The calculation of the ICER among studies having used pCGS show that the use of this formation is highly cost-effective compared to placebo, regardless of the price of the treatment (Table 2). The ICER calculation also shows that pCGS is already cost-effective after 3 months of treatment and up to 3 years after the initiation of the treatment.

Table 2

Incremental cost-effectiveness ratio results of studies having used pCGS

 

At 3 months

At 6 months

At 36 months

QALY change pCGS

0.016875

0.0435625

0.27418931

QALY change placebo

− 0.009275

− 0.0146125

0.12872929

Median cost pCGS

139.83

279.66

1677.96

Median ICER

5347.2

4807.2

11535.5

Lowest cost pCGS

115.05

230.1

1380.6

Lowest ICER

4399.61759

3955.30726

9491.2675

Highest cost pCGS

155.76

311.52

1869.12

Highest ICER

5956.40535

5354.87752

12849.716

When looking at other forms of glucosamine, notably, if the ICER results could be considered cost-effective at 2 months (based on one single study), the results no longer show the cost-effectiveness of these other formulations of glucosamine at 3 months (Table 3). Moreover, at 6 months of treatment, from a health economics perspective, placebo is even better than these formulations. None of these results are substantially influenced by the costs of glucosamine.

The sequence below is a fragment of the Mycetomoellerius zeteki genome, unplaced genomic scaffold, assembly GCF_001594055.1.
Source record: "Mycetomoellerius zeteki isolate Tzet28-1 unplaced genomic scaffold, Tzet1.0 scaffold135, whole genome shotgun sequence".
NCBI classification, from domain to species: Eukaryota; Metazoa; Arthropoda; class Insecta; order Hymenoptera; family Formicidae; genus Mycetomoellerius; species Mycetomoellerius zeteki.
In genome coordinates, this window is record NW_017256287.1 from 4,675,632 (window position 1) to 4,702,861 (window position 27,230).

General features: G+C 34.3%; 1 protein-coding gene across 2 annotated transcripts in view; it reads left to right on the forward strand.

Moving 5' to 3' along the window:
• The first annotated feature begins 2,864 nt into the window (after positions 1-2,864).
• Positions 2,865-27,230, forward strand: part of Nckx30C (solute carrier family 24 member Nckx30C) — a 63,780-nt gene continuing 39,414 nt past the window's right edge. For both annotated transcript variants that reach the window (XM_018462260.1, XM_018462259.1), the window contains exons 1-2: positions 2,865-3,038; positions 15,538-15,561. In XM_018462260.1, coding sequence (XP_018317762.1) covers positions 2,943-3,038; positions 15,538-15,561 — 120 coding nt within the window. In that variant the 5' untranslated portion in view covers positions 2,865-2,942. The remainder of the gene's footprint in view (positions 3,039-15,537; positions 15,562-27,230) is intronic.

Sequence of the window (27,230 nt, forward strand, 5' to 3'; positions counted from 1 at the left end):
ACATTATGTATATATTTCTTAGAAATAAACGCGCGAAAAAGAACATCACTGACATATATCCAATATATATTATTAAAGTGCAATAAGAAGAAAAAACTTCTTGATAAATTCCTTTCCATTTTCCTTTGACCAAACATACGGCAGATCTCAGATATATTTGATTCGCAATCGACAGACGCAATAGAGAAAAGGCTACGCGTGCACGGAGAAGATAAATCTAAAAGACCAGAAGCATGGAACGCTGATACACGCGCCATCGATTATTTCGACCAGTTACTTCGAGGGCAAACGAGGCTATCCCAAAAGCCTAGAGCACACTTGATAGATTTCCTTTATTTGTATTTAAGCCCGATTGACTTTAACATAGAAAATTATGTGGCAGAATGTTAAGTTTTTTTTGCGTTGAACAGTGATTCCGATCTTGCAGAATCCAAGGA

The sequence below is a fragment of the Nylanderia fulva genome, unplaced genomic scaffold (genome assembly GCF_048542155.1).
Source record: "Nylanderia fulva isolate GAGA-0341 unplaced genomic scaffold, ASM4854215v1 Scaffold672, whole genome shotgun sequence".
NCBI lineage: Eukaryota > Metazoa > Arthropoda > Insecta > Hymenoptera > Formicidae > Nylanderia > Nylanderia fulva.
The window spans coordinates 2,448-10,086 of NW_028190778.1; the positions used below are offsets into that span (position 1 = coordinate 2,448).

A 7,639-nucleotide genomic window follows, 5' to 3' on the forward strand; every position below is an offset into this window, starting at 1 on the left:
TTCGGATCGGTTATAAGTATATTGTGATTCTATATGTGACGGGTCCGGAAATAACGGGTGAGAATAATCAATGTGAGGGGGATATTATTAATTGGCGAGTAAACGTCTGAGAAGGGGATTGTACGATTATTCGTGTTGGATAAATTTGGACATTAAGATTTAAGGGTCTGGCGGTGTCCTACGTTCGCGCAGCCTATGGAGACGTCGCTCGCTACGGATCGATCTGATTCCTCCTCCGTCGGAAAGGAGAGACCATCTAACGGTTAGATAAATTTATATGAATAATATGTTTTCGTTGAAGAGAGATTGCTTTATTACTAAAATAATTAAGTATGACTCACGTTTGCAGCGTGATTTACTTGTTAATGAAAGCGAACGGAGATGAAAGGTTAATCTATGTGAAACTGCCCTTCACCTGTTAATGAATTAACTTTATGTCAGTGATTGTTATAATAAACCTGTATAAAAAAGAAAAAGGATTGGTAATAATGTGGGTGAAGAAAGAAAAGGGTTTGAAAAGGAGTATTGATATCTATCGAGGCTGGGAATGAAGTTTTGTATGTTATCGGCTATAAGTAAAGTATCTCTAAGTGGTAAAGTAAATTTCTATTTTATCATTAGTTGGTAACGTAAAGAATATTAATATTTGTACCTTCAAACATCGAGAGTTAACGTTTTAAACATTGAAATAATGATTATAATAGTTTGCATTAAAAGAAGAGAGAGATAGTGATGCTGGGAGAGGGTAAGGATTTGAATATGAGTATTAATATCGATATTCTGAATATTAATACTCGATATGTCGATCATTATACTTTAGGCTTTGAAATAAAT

Table 3

Incremental cost-effectiveness ratio results of studies having used other forms of glucosamine

 

At 2 months

At 3 months

At 6 months

QALY change other glucosamine

0.002344

0.00303613

0.00423555

QALY change placebo

0.001032

0.0020409

0.00752699

Median cost other glucosamine

33

49.5